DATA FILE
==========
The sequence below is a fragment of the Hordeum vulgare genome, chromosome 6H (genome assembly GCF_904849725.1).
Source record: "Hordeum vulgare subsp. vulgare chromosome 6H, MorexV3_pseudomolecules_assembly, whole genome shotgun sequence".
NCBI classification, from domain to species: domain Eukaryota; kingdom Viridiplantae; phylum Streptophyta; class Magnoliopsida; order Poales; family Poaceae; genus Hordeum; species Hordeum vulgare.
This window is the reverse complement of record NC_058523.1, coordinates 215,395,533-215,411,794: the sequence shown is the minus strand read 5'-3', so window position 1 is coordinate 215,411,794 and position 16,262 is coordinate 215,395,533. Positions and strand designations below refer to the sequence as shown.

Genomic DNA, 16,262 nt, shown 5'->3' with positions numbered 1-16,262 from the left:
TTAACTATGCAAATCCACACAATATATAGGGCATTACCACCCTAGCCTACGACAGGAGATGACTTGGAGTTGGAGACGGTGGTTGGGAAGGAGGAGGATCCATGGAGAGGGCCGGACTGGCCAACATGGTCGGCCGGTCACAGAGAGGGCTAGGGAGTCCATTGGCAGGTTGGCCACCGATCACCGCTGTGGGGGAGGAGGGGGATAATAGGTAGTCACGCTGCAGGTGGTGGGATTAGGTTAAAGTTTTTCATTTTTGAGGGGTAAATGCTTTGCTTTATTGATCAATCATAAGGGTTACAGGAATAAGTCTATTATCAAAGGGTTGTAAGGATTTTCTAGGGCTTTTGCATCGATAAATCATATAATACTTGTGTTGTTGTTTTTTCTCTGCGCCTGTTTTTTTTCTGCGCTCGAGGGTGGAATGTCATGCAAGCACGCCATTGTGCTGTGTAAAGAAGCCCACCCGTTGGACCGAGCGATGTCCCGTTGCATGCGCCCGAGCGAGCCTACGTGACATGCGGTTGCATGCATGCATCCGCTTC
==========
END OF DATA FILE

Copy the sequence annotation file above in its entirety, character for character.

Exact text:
The sequence below is a fragment of the Hordeum vulgare genome, chromosome 6H (genome assembly GCF_904849725.1).
Source record: "Hordeum vulgare subsp. vulgare chromosome 6H, MorexV3_pseudomolecules_assembly, whole genome shotgun sequence".
NCBI classification, from domain to species: domain Eukaryota; kingdom Viridiplantae; phylum Streptophyta; class Magnoliopsida; order Poales; family Poaceae; genus Hordeum; species Hordeum vulgare.
This window is the reverse complement of record NC_058523.1, coordinates 215,395,533-215,411,794: the sequence shown is the minus strand read 5'-3', so window position 1 is coordinate 215,411,794 and position 16,262 is coordinate 215,395,533. Positions and strand designations below refer to the sequence as shown.

Genomic DNA, 16,262 nt, shown 5'->3' with positions numbered 1-16,262 from the left:
TTAACTATGCAAATCCACACAATATATAGGGCATTACCACCCTAGCCTACGACAGGAGATGACTTGGAGTTGGAGACGGTGGTTGGGAAGGAGGAGGATCCATGGAGAGGGCCGGACTGGCCAACATGGTCGGCCGGTCACAGAGAGGGCTAGGGAGTCCATTGGCAGGTTGGCCACCGATCACCGCTGTGGGGGAGGAGGGGGATAATAGGTAGTCACGCTGCAGGTGGTGGGATTAGGTTAAAGTTTTTCATTTTTGAGGGGTAAATGCTTTGCTTTATTGATCAATCATAAGGGTTACAGGAATAAGTCTATTATCAAAGGGTTGTAAGGATTTTCTAGGGCTTTTGCATCGATAAATCATATAATACTTGTGTTGTTGTTTTTTCTCTGCGCCTGTTTTTTTTCTGCGCTCGAGGGTGGAATGTCATGCAAGCACGCCATTGTGCTGTGTAAAGAAGCCCACCCGTTGGACCGAGCGATGTCCCGTTGCATGCGCCCGAGCGAGCCTACGTGACATGCGGTTGCATGCATGCATCCGCTTC